Aerobic exercise has been shown to promote memory and other brain functions. Physical exercise is also reported to influence the central dopaminergic, noradrenergic, and serotonergic systems. In particular, it leads to the release of certain neurotransmitters in the brain that alleviates both physical and mental pain. Studies have not only shown that the intensity of aerobic exercise is positively correlated with the release of opioid peptides but have also claimed that exercise might produce cross-tolerance to opioid agonists. This hypothesis is supported by reports showing that chronic and voluntary wheel running decreases the anti-nociceptive response to mu-opioid drugs. In contrast, induction of aversive responses in the condition place preference has been reported by these kinds of exercise to the kappa opioid drugs.
Accordingly, physical exercise might be used as a valuable aid to help people recover from morphine-addiction. Given the fact that the analgesic effects of exercise are due to the release of endogenous opioids, the present study was conducted to determine: (1) whether aerobic exercise would prevent morphine self-administration and (2) whether central and peripheral anti-nociceptive actions of morphine would be modulated after physical activity.
| Materials and Methods|| |
Randomly selected male Wistar rats (250–300 g) were group-housed and provided with food and water ad libitum. They were maintained under a day–night cycle with lights on between 07:00 and 19:00 h before they underwent surgery to implant an infusion system. After the surgery, the animals were placed in individual home cages where they were left to recover from the operation for 5 days before the experiment. The day–night cycle was reversed for 3 days before the tests, and the animals were recorded during the dark phase of the cycle. All the operations were carried out as recommended by the Ethical Committee of Isfahan University.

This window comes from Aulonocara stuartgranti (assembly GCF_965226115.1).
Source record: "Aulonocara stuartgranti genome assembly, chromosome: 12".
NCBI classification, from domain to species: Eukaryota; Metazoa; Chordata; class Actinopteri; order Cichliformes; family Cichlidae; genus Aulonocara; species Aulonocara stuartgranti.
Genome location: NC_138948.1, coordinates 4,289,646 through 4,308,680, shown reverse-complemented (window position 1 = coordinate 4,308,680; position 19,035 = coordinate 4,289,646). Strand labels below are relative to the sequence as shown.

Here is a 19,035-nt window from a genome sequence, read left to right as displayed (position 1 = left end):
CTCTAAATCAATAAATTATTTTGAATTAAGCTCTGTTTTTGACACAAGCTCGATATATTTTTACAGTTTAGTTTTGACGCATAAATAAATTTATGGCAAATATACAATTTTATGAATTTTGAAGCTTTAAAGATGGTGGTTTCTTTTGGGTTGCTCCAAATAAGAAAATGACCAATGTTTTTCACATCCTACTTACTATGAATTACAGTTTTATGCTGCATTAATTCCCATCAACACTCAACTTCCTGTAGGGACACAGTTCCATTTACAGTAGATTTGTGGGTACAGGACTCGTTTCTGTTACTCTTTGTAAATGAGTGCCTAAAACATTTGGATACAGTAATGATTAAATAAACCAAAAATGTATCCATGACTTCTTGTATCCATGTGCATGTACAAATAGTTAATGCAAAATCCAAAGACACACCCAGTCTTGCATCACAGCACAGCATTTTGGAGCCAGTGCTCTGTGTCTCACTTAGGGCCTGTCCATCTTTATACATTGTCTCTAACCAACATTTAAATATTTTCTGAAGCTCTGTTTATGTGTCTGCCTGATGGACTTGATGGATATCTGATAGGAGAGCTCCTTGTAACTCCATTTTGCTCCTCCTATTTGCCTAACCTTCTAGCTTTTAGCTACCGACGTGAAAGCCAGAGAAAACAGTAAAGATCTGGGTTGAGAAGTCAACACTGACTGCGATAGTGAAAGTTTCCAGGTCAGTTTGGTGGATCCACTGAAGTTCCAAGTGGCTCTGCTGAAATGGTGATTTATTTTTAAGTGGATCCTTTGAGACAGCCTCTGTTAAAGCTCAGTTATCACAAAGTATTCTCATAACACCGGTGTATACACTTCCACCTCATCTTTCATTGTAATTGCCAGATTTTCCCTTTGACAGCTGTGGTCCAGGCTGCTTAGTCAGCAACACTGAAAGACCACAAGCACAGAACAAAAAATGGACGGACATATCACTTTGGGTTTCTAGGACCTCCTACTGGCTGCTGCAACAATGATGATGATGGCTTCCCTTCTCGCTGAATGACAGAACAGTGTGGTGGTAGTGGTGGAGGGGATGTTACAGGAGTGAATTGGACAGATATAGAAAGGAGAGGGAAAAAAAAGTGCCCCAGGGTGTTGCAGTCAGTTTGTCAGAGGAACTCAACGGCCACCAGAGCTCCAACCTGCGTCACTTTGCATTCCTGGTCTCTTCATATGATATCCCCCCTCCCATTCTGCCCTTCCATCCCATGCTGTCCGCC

Before being surgically implanted with a chronic intravenous (iv) jugular catheter, the rats were initially trained to press a lever using food as reinforcement to aid in the acquisition of drug self-administration. Training and testing were accomplished in standard operant conditioning cages (21 cm × 21 cm × 28 cm) placed in a sound-attenuated room and ventilated with fans according to the procedures described in previous studies , with minor modifications. The apparatus was equipped with active and passive levers, 2 cm above the floor, with a red light located 4 cm above the active lever. The iv cannula was connected to an infusion pump through a swivel to allow animals to move relatively freely. Pressing the active lever was marked by a red light and resulted in a 10 s infusion of 0.1 ml of the fluid through an infusion pump. The fluid was saline in the saline group and morphine (5 mg/ml) in the morphine groups. Pressing the active lever during this time (10 s) would not affect drug infusion. Pressing the passive lever had no programmed consequences. In this study, the number of times a lever was pressed was considered as a measure of the reinforcing action of the drug.,